Dhaka, Thu, Sep 2018


Over 3.5 lakh Rohingya kids exposed to serious health risk

11 October 2017,Wednesday, 23:03

Over 3.5 lakh Rohingya children who fled to Bangladesh along with their families have been suffering immensely for lack of pure drinking water and hygienic sanitation system in the makeshift Rohingya camps in Cox’s Bazar district, exposing them to a serious health risk, UNB reports.

According to data provided by the Directorate General of Health Services, some 90,504 girls and 85,674 boys -- aged from zero to five -- have been using open spaces to defecate regularly in and around Kutupalong, Palongkhali and Balukhali camps of Ukhia and Teknaf upazilas, polluting the environment.

Besides, around 89,288 girls and 58,363 boys -- aged from six to 17 years -- are facing a great dilemma in using open spaces to defecate and they have to compete with the elders to use makeshift toilets set up in the Rohingya camps.

While visiting the Rohingya camps in the two upazilas, this UNB correspondent found huge excreta scattered here and there in and around the Rohingya camps, contributing to the outbreak of waterborne diseases like diarrheoa.

Over 10,000 Rohingyas with diarrhoea were referred to several hospitals of the district as of Tuesday, according to United Nations High Commissioner for Refugee (UNHCR).

Against the backdrop, the Health Ministry in association with the World Health Organization (WHO) and Unicef launched a massive cholera immunisation campaign from Tuesday near Cox’s Bazar to protect the Rohingyas who newly arrived and host communities from the life-threatening disease.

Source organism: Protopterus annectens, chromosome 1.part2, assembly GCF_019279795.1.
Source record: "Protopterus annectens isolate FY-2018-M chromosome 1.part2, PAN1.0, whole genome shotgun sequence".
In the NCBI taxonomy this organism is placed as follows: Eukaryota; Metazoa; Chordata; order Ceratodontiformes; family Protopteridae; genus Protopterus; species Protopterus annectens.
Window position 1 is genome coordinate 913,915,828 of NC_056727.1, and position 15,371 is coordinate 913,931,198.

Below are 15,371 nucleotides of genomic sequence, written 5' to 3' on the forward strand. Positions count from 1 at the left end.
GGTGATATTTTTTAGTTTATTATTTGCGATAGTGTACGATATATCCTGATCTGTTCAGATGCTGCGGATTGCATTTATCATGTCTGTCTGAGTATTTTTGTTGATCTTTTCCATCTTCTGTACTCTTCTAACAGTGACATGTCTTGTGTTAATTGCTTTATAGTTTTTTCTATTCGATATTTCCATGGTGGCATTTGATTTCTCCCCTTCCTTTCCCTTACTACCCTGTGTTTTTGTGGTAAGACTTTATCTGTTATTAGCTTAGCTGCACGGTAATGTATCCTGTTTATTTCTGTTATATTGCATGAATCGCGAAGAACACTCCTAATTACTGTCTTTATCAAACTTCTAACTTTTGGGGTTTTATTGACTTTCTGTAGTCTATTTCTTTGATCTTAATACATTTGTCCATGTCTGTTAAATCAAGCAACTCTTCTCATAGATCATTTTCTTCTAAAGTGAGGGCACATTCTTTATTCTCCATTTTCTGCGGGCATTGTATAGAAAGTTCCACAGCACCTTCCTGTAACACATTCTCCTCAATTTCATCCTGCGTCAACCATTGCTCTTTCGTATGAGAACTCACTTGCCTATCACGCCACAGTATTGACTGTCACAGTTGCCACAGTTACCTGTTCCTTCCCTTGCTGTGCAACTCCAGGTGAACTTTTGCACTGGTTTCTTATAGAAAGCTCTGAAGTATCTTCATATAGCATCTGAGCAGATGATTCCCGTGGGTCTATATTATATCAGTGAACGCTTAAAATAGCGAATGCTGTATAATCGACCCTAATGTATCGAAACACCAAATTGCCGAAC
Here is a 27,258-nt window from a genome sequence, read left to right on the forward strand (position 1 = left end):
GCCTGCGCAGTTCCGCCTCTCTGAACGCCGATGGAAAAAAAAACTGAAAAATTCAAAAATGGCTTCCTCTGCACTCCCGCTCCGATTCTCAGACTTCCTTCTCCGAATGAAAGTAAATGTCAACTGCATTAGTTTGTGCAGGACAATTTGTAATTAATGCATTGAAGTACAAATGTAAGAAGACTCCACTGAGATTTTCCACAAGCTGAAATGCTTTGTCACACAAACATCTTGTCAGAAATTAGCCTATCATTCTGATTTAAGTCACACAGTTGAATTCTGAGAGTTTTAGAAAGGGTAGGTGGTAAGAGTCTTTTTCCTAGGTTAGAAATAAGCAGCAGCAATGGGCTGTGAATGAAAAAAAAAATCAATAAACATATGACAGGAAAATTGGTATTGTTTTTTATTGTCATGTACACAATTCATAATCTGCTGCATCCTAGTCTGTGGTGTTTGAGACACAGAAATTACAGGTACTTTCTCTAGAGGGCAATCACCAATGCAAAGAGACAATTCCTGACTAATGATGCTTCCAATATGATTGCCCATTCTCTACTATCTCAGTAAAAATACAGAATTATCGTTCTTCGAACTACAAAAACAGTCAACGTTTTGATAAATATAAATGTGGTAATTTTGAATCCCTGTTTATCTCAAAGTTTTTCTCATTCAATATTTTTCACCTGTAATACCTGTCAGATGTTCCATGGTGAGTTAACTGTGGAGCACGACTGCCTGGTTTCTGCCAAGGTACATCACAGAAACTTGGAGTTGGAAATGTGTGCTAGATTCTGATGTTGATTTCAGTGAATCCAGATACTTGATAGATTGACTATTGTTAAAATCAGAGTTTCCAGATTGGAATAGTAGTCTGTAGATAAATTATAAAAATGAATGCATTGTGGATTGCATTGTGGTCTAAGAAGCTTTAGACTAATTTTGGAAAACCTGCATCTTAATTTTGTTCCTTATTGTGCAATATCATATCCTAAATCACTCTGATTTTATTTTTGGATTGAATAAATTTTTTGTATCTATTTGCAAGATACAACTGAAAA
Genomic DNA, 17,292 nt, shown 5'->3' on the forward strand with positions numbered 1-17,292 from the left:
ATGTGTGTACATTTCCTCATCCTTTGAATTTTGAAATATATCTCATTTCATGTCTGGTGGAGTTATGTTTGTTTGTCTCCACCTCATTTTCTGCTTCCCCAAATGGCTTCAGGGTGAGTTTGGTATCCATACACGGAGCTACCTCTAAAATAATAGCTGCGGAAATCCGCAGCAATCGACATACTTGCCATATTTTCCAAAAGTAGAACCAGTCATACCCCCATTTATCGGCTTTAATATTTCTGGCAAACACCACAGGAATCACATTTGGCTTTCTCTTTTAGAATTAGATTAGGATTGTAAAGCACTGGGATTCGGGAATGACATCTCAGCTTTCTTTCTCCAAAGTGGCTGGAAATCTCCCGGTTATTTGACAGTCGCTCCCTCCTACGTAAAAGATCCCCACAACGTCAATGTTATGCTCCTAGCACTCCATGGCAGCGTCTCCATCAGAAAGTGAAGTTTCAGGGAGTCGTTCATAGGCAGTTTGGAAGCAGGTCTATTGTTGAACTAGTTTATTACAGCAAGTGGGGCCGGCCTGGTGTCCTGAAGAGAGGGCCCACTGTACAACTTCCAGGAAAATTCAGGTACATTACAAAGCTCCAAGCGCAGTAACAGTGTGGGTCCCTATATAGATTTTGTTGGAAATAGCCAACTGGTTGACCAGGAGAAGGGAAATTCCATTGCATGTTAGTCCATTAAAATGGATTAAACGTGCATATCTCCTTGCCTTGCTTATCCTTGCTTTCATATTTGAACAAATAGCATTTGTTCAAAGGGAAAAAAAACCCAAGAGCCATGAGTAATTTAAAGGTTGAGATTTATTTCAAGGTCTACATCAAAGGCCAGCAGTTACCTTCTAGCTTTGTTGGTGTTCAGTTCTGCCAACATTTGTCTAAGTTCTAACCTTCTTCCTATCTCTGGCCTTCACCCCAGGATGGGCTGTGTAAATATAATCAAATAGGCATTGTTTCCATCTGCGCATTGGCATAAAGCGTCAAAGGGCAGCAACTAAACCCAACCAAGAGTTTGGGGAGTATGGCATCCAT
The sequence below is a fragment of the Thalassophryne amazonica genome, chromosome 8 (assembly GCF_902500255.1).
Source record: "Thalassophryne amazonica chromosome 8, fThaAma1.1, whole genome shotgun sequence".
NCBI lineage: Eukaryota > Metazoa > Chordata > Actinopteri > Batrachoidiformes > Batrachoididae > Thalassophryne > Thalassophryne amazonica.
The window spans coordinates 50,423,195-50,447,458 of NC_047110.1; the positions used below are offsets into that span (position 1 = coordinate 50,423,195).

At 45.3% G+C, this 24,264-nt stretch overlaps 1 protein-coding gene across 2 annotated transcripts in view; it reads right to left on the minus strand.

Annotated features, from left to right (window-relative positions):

The children entered Bangladesh after an arduous journey of six days on average on foot along with their families from Rakhine State of Myanmar, making them physically and mentally weak.

Some 24,000 such Rohingya children have so far been given mental healthcare at 40 mobile child-friendly centres, said Inter Sector Coordination Group (ISCG) of International Organization for Migration (IOM).

The government in association with the international organisations has so far set up some 1,047 makeshift toilets and 698 deep tube-wells in and around the Rohingya camps although it was planned to install 1,200 toilets and as many tube-wells there.

Besides, a total of 14 mobile water treatment plants, six mobile water carriers -- each having a capacity to carry 3,000 litres of water -- and eight water reservoirs have been installed in and around the camps to provide water to 8,000 families.

Besides, hygienic kits, 400 emergency pit latrines and 45 mobile toilets have been provided for 2,000 families.

However, some 7,114 Rohingyas have been suffering from acute malnutrition despite all these arrangements with 114 being sent to Cox’s Bazar Sadar Hospital for treatment, as per the IOM data.


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Editor: Alamgir Mohiuddin,

Publisher: Shamsul Huda, FCA

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